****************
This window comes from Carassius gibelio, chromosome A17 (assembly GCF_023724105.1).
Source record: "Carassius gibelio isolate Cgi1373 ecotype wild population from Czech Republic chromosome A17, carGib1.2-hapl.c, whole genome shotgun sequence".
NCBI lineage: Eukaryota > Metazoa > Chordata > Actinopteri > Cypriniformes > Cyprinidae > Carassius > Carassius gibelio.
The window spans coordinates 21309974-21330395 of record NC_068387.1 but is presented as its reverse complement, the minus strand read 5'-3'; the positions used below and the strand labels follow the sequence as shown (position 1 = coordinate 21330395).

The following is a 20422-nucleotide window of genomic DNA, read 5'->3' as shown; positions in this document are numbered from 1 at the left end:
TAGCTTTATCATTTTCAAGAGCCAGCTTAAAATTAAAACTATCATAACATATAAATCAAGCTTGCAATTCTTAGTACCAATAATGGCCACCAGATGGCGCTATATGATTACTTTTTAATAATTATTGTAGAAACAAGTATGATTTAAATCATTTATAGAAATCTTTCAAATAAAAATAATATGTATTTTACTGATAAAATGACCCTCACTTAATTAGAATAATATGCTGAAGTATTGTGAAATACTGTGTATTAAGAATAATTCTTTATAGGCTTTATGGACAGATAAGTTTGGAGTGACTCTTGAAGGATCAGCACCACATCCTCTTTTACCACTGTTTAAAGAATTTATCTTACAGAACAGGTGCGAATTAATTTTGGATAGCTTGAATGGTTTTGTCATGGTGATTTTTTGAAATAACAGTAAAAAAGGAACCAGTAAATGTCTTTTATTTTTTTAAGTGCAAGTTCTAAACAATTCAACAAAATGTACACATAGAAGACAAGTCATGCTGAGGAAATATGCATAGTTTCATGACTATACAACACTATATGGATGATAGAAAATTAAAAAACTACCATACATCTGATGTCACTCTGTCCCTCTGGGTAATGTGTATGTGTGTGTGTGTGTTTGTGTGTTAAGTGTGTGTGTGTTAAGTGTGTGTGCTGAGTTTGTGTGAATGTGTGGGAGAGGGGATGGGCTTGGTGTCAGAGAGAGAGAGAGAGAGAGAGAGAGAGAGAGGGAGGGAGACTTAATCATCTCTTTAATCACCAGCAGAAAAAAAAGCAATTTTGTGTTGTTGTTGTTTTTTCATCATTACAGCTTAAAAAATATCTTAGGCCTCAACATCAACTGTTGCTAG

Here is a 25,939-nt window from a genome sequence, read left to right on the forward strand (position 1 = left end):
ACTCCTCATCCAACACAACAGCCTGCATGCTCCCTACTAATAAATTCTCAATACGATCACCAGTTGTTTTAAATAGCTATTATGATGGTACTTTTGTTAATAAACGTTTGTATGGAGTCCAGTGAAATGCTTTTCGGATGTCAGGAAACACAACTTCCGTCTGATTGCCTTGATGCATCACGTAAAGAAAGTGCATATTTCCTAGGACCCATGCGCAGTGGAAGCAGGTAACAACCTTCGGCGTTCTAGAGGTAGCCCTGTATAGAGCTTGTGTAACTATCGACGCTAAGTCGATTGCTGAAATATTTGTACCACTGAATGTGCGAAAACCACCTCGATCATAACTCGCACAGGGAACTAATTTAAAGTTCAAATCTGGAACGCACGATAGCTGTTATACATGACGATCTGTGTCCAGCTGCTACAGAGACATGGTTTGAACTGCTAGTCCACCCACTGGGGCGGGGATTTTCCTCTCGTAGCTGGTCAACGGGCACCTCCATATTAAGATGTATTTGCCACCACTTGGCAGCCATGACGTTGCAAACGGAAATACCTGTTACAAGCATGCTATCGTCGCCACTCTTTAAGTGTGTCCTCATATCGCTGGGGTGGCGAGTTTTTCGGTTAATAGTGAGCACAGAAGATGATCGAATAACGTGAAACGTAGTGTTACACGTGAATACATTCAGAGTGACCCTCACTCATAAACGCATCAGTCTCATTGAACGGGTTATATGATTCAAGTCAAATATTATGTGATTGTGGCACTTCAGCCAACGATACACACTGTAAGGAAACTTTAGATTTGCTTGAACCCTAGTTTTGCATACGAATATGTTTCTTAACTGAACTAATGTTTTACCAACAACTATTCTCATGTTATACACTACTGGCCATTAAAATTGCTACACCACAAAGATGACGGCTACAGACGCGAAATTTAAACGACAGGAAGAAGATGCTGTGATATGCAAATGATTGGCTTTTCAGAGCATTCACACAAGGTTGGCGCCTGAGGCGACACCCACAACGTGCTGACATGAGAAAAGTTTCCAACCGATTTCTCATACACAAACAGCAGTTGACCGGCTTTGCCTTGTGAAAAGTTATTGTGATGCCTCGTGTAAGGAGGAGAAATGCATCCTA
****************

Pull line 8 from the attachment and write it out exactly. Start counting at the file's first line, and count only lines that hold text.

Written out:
ACTCCTCATCCAACACAACAGCCTGCATGCTCCCTACTAATAAATTCTCAATACGATCACCAGTTGTTTTAAATAGCTATTATGATGGTACTTTTGTTAATAAACGTTTGTATGGAGTCCAGTGAAATGCTTTTCGGATGTCAGGAAACACAACTTCCGTCTGATTGCCTTGATGCATCACGTAAAGAAAGTGCATATTTCCTAGGACCCATGCGCAGTGGAAGCAGGTAACAACCTTCGGCGTTCTAGAGGTAGCCCTGTATAGAGCTTGTGTAACTATCGACGCTAAGTCGATTGCTGAAATATTTGTACCACTGAATGTGCGAAAACCACCTCGATCATAACTCGCACAGGGAACTAATTTAAAGTTCAAATCTGGAACGCACGATAGCTGTTATACATGACGATCTGTGTCCAGCTGCTACAGAGACATGGTTTGAACTGCTAGTCCACCCACTGGGGCGGGGATTTTCCTCTCGTAGCTGGTCAACGGGCACCTCCATATTAAGATGTATTTGCCACCACTTGGCAGCCATGACGTTGCAAACGGAAATACCTGTTACAAGCATGCTATCGTCGCCACTCTTTAAGTGTGTCCTCATATCGCTGGGGTGGCGAGTTTTTCGGTTAATAGTGAGCACAGAAGATGATCGAATAACGTGAAACGTAGTGTTACACGTGAATACATTCAGAGTGACCCTCACTCATAAACGCATCAGTCTCATTGAACGGGTTATATGATTCAAGTCAAATATTATGTGATTGTGGCACTTCAGCCAACGATACACACTGTAAGGAAACTTTAGATTTGCTTGAACCCTAGTTTTGCATACGAATATGTTTCTTAACTGAACTAATGTTTTACCAACAACTATTCTCATGTTATACACTACTGGCCATTAAAATTGCTACACCACAAAGATGACGGCTACAGACGCGAAATTTAAACGACAGGAAGAAGATGCTGTGATATGCAAATGATTGGCTTTTCAGAGCATTCACACAAGGTTGGCGCCTGAGGCGACACCCACAACGTGCTGACATGAGAAAAGTTTCCAACCGATTTCTCATACACAAACAGCAGTTGACCGGCTTTGCCTTGTGAAAAGTTATTGTGATGCCTCGTGTAAGGAGGAGAAATGCATCCTA